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BBC SO in Taiwan - It ain't half hot, mum!

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Phil Hall Phil Hall | 14:47 UK Time, Friday, 28 May 2010

BBC Symphony Orchestra sub-principal viola Phil Hall continues his blog from the orchestra's Far East tour

When the orchestra travels to the Far East we have a well-detailed tour schedule full of local background information courtesy of the mandarins (sorry) at the BBC and the Foreign Office. I notice that we are touring a part of the world frequently beset by national disasters: earthquakes in Japan, typhoons in Korea, mudslides in China and tropical storms in Taiwan. It can also get pretty bumpy flying around here too and we experience about 3 hours of bad turbulence between Beijing and Hong Kong, upsetting some of the passengers. We are in transit for a few hours before catching a shorter flight to Kaohsiung, Taiwan's second city and harbour.

taiwan1b.jpgThe heat and humidity is sauna-esque and I'd forgotten about the swarms of scooters that plague the country, sometimes three people to one bike. They do not believe in pavements in Taiwan we are forced into the road and frequently mown down.)

We go out into the night and dine on street food, some of which we cannot accurately identify. The pièce de resistance is one of nature's most malodorous fruits, the Durian, which, as a consequence, is banned in most public buildings. It smells putrid and tastes like a cross between stewed apple and diesel, but mainly diesel....

  taiwan2b.jpgThe next morning I head out on the MRT (Mass Rapid Transit) to the Lotus Pond north of the city which is surrounded by Temples and gates. A peaceful contrast to the hustle and bustle of the city centre. At the MRT station I see the BBC SO playing on a TV screen - an advert for our evening concert which is also being shown outside the hall to 10,000 people.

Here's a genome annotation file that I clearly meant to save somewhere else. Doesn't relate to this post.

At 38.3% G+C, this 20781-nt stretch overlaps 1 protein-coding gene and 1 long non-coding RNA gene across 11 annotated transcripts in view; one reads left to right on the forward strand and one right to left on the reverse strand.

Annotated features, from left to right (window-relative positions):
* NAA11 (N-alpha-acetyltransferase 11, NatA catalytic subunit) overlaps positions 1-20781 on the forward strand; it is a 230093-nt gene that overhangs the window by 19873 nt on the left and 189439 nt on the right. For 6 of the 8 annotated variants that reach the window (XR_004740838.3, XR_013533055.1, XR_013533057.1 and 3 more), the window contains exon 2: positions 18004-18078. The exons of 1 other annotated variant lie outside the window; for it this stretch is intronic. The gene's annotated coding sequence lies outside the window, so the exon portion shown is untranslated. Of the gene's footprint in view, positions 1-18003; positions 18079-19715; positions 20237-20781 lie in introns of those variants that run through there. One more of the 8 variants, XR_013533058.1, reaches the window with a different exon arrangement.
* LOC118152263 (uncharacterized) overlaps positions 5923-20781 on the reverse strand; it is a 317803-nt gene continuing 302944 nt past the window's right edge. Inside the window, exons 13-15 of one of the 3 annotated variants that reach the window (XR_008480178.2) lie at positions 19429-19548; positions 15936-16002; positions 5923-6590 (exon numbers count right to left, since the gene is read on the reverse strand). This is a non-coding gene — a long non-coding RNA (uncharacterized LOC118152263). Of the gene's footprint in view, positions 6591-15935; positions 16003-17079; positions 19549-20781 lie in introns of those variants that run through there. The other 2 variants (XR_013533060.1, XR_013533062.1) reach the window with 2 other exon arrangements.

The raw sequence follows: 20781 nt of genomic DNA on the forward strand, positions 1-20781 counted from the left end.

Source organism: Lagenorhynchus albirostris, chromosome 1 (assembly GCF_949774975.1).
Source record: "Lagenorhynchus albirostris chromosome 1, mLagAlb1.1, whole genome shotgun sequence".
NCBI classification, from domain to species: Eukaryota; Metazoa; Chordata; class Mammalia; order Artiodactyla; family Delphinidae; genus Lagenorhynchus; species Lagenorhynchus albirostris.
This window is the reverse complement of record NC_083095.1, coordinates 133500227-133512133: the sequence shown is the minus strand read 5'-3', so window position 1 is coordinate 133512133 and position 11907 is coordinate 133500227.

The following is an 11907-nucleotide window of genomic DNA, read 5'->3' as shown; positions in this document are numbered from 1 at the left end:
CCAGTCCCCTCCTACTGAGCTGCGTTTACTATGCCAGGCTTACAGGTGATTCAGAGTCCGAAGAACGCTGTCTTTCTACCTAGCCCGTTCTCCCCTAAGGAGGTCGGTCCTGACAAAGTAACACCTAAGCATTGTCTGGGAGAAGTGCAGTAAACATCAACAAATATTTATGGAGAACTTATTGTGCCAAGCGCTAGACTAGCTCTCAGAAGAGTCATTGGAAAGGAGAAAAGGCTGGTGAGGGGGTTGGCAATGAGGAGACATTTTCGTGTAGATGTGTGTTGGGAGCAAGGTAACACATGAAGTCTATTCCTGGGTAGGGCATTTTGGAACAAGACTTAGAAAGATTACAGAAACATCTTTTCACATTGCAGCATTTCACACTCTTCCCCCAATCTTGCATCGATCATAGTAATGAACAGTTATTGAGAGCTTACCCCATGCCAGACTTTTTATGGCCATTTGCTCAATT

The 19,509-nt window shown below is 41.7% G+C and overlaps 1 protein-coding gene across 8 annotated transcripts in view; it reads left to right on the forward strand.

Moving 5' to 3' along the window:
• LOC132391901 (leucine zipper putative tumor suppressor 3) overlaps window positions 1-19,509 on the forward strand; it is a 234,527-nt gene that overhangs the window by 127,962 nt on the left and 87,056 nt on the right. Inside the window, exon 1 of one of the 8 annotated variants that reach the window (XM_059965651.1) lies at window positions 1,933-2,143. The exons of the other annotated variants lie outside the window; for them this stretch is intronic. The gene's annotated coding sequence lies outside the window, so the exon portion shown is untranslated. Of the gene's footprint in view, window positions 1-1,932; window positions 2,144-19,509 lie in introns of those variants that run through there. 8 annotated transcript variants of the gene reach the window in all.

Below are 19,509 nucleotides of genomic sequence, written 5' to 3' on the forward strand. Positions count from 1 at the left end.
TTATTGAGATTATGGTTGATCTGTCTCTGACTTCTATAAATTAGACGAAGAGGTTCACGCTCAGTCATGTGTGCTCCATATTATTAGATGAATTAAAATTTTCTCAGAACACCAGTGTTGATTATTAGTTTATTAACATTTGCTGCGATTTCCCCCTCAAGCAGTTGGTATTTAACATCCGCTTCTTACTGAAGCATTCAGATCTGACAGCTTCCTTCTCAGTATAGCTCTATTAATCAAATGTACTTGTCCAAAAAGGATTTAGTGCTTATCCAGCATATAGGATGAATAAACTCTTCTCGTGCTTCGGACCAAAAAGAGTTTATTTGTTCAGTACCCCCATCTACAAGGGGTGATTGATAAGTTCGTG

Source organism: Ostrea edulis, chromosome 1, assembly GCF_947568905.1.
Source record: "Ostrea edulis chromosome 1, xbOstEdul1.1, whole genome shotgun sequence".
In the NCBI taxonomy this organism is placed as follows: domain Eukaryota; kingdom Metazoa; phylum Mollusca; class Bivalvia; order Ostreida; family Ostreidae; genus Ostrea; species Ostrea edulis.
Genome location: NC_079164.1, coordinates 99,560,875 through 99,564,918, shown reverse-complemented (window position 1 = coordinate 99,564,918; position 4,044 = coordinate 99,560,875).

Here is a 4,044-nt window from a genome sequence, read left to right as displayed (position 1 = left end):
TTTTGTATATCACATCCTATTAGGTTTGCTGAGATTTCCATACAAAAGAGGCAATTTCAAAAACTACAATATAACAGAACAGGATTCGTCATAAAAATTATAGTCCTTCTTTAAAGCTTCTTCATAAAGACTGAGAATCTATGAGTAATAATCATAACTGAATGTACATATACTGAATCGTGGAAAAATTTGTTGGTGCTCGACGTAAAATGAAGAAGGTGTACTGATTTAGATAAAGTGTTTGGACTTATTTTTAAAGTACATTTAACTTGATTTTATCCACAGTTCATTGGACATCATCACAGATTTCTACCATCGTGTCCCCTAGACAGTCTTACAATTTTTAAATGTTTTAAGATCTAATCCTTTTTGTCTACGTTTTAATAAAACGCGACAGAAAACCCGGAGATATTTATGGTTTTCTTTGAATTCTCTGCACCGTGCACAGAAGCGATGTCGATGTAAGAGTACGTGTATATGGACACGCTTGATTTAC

The audience inside the hall is very warm. On stage it's even hotter.  There are reports of violin varnish melting and lots of players have sunburn, me included. We play Elgar's 'In the South' and I suppose it must be that time of the tour as I feel a twinge of homesickness at this little piece of England in Taiwan.

taiwan3b.jpgThat evaporates however when we play Pomp and Circumstance March No.1 as immediately I'm put in mind of the '70's sit-com,  It Ain't Half Hot Mum and I start chuckling to myself. Our newest recruit Joe Atkins (2nd Trumpet - pictured, left) already looks like he's been in a Burmese jungle for far too long.

The high speed train ride north to Taipei the next morning is accompanied by heavy rain (something we haven't had since Tokyo) and our randomly appointed seating allows me to catch-up with some people I haven't spent much time with thus far. Tours are useful for getting to know one's colleagues better or for clearing the air. On the other hand after 2 weeks of such close proximity - eating, playing and travelling next to one another- even one's closest friends can become trying...(or so my closest friends tell me).

The Chiang-Kai Shek concert hall is vast but with a good, lively acoustics. But during Prokofiev's 5th Symphony I hit a low. There is always one on a long tour and after all the late nights and early starts my body was running on empty and I have to fight to stay on my perch. The audience is very appreciative and upon leaving the stage door I notice a long line of people queueing for autographs in the rain. All I can think about however is the 6 am start tomorrow for Hong Kong and my bed. Well, ok, maybe ONE beer ...  


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